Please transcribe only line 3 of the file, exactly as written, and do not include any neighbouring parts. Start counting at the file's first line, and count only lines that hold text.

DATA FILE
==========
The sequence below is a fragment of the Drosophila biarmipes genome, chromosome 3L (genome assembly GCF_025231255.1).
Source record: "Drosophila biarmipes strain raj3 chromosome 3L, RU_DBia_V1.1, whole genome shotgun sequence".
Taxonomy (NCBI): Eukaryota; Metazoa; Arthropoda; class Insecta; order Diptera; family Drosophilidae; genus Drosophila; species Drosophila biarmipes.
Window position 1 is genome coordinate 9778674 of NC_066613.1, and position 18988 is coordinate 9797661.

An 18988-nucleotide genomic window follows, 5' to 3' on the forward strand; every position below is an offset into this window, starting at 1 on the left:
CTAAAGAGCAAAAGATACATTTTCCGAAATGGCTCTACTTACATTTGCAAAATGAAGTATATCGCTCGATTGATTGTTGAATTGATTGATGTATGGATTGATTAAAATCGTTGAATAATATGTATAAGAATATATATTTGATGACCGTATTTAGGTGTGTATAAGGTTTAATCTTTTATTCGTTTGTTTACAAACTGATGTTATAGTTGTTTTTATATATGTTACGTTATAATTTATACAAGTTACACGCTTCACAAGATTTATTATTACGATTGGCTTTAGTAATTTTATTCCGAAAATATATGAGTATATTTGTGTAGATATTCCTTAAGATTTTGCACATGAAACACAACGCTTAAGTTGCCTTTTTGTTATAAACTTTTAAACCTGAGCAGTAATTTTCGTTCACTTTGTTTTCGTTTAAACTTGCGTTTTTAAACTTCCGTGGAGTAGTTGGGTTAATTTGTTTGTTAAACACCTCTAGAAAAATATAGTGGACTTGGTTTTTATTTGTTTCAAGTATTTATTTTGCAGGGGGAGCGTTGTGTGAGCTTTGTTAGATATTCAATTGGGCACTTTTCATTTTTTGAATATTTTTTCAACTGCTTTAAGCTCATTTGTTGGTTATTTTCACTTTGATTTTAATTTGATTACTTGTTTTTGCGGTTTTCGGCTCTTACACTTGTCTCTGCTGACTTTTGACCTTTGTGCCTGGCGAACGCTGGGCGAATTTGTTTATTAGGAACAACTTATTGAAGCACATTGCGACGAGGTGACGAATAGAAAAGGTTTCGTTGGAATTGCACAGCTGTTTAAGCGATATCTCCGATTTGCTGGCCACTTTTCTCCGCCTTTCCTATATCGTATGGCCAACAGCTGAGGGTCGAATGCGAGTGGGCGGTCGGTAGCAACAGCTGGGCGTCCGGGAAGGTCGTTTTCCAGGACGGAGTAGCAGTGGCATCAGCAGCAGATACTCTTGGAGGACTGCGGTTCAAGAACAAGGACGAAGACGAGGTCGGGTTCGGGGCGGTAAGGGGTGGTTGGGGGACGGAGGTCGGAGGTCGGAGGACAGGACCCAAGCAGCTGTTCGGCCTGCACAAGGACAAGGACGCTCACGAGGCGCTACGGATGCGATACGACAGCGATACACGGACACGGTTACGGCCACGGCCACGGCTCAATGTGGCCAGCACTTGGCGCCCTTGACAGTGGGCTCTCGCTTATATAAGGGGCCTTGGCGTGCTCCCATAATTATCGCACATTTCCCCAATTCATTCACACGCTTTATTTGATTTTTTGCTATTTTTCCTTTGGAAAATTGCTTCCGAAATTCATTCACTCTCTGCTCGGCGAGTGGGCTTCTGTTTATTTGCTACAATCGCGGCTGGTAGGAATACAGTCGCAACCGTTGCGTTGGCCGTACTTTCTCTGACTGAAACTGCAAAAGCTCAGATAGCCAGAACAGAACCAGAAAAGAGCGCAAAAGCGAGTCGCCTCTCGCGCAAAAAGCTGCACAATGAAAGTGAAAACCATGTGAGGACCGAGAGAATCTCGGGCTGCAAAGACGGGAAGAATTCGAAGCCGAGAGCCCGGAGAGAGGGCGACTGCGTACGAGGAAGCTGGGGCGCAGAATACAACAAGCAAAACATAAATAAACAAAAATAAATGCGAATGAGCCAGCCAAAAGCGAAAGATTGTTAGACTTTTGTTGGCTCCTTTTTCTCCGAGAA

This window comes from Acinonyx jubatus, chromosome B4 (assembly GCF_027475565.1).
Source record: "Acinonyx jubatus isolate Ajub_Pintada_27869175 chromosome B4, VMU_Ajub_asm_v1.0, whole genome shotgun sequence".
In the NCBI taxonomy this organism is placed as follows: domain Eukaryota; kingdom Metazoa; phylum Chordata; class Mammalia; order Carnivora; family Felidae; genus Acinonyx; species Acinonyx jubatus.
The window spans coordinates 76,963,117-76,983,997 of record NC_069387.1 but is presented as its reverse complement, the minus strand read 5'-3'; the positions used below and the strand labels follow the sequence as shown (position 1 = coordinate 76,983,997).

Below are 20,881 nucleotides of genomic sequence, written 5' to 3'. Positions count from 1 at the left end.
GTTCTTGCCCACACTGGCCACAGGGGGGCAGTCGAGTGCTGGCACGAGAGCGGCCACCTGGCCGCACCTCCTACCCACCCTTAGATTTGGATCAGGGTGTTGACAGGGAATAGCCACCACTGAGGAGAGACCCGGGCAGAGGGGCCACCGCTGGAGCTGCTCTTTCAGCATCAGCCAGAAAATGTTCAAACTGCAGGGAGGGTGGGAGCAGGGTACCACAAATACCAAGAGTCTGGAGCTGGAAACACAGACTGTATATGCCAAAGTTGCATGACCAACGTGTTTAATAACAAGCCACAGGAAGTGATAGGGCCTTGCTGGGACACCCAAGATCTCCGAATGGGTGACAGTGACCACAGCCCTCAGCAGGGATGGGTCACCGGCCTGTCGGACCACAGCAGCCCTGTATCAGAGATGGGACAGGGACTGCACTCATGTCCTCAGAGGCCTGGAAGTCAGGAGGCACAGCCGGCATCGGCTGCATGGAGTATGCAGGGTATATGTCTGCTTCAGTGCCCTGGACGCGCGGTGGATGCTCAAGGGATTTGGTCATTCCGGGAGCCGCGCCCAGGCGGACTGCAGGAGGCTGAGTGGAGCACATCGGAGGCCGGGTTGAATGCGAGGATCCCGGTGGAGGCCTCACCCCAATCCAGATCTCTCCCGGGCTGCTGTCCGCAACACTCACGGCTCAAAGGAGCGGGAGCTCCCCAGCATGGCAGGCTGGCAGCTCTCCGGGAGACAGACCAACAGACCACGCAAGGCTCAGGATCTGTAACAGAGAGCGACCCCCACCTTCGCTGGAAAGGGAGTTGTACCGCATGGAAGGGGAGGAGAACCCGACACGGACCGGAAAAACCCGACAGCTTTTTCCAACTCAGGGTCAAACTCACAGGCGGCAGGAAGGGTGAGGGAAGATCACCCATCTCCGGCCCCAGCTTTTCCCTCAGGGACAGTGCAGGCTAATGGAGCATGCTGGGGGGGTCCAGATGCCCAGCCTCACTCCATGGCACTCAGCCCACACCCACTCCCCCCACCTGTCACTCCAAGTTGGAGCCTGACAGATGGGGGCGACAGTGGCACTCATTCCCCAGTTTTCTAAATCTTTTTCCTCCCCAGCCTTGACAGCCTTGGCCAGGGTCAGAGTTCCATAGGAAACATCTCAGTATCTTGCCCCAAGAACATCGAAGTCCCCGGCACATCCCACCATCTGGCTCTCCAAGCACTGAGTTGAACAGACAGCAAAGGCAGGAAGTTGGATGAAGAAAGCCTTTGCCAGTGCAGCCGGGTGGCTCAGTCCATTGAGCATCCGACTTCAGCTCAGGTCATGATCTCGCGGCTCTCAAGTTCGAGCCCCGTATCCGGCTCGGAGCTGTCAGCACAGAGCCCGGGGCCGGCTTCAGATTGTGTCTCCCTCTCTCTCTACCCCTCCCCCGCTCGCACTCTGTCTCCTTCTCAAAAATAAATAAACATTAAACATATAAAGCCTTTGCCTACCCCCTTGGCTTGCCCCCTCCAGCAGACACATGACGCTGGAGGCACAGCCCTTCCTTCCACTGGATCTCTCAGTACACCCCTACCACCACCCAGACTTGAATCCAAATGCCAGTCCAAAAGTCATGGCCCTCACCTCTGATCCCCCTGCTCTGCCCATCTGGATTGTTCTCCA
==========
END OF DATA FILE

Taxonomy (NCBI): Eukaryota; Metazoa; Arthropoda; class Insecta; order Diptera; family Drosophilidae; genus Drosophila; species Drosophila biarmipes.